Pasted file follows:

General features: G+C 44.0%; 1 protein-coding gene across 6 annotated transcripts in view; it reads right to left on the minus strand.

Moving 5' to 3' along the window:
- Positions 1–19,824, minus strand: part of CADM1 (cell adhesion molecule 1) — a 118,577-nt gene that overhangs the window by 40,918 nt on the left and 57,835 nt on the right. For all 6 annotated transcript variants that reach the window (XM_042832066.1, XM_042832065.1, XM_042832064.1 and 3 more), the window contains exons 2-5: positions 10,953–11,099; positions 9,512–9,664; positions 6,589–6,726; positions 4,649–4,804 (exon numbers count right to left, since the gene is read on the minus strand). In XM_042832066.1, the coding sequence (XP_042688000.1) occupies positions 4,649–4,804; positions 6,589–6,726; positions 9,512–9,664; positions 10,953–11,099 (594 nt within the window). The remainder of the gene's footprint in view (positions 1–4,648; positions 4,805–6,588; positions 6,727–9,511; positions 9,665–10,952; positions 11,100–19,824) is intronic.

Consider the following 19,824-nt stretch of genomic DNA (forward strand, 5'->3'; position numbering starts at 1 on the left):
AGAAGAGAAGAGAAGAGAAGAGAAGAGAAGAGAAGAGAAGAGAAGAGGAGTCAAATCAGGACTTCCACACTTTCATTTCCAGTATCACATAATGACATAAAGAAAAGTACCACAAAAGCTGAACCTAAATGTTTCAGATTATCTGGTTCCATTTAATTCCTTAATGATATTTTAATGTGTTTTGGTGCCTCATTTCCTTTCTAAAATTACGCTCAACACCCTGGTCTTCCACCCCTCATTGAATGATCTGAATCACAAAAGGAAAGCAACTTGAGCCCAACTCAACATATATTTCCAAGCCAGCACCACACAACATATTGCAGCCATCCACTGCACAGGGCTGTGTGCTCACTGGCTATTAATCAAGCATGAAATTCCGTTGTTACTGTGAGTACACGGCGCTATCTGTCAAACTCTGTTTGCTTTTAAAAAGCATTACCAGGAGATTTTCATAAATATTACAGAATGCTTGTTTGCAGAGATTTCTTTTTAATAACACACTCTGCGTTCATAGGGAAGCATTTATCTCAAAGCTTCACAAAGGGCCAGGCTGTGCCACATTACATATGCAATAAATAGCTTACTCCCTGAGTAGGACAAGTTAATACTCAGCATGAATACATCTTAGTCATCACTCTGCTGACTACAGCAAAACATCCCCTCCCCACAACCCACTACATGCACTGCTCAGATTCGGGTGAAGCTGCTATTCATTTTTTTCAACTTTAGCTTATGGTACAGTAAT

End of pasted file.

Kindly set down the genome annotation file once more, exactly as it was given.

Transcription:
General features: G+C 44.0%; 1 protein-coding gene across 6 annotated transcripts in view; it reads right to left on the minus strand.

Moving 5' to 3' along the window:
- Positions 1–19,824, minus strand: part of CADM1 (cell adhesion molecule 1) — a 118,577-nt gene that overhangs the window by 40,918 nt on the left and 57,835 nt on the right. For all 6 annotated transcript variants that reach the window (XM_042832066.1, XM_042832065.1, XM_042832064.1 and 3 more), the window contains exons 2-5: positions 10,953–11,099; positions 9,512–9,664; positions 6,589–6,726; positions 4,649–4,804 (exon numbers count right to left, since the gene is read on the minus strand). In XM_042832066.1, the coding sequence (XP_042688000.1) occupies positions 4,649–4,804; positions 6,589–6,726; positions 9,512–9,664; positions 10,953–11,099 (594 nt within the window). The remainder of the gene's footprint in view (positions 1–4,648; positions 4,805–6,588; positions 6,727–9,511; positions 9,665–10,952; positions 11,100–19,824) is intronic.

Consider the following 19,824-nt stretch of genomic DNA (forward strand, 5'->3'; position numbering starts at 1 on the left):
AGAAGAGAAGAGAAGAGAAGAGAAGAGAAGAGAAGAGAAGAGAAGAGGAGTCAAATCAGGACTTCCACACTTTCATTTCCAGTATCACATAATGACATAAAGAAAAGTACCACAAAAGCTGAACCTAAATGTTTCAGATTATCTGGTTCCATTTAATTCCTTAATGATATTTTAATGTGTTTTGGTGCCTCATTTCCTTTCTAAAATTACGCTCAACACCCTGGTCTTCCACCCCTCATTGAATGATCTGAATCACAAAAGGAAAGCAACTTGAGCCCAACTCAACATATATTTCCAAGCCAGCACCACACAACATATTGCAGCCATCCACTGCACAGGGCTGTGTGCTCACTGGCTATTAATCAAGCATGAAATTCCGTTGTTACTGTGAGTACACGGCGCTATCTGTCAAACTCTGTTTGCTTTTAAAAAGCATTACCAGGAGATTTTCATAAATATTACAGAATGCTTGTTTGCAGAGATTTCTTTTTAATAACACACTCTGCGTTCATAGGGAAGCATTTATCTCAAAGCTTCACAAAGGGCCAGGCTGTGCCACATTACATATGCAATAAATAGCTTACTCCCTGAGTAGGACAAGTTAATACTCAGCATGAATACATCTTAGTCATCACTCTGCTGACTACAGCAAAACATCCCCTCCCCACAACCCACTACATGCACTGCTCAGATTCGGGTGAAGCTGCTATTCATTTTTTTCAACTTTAGCTTATGGTACAGTAAT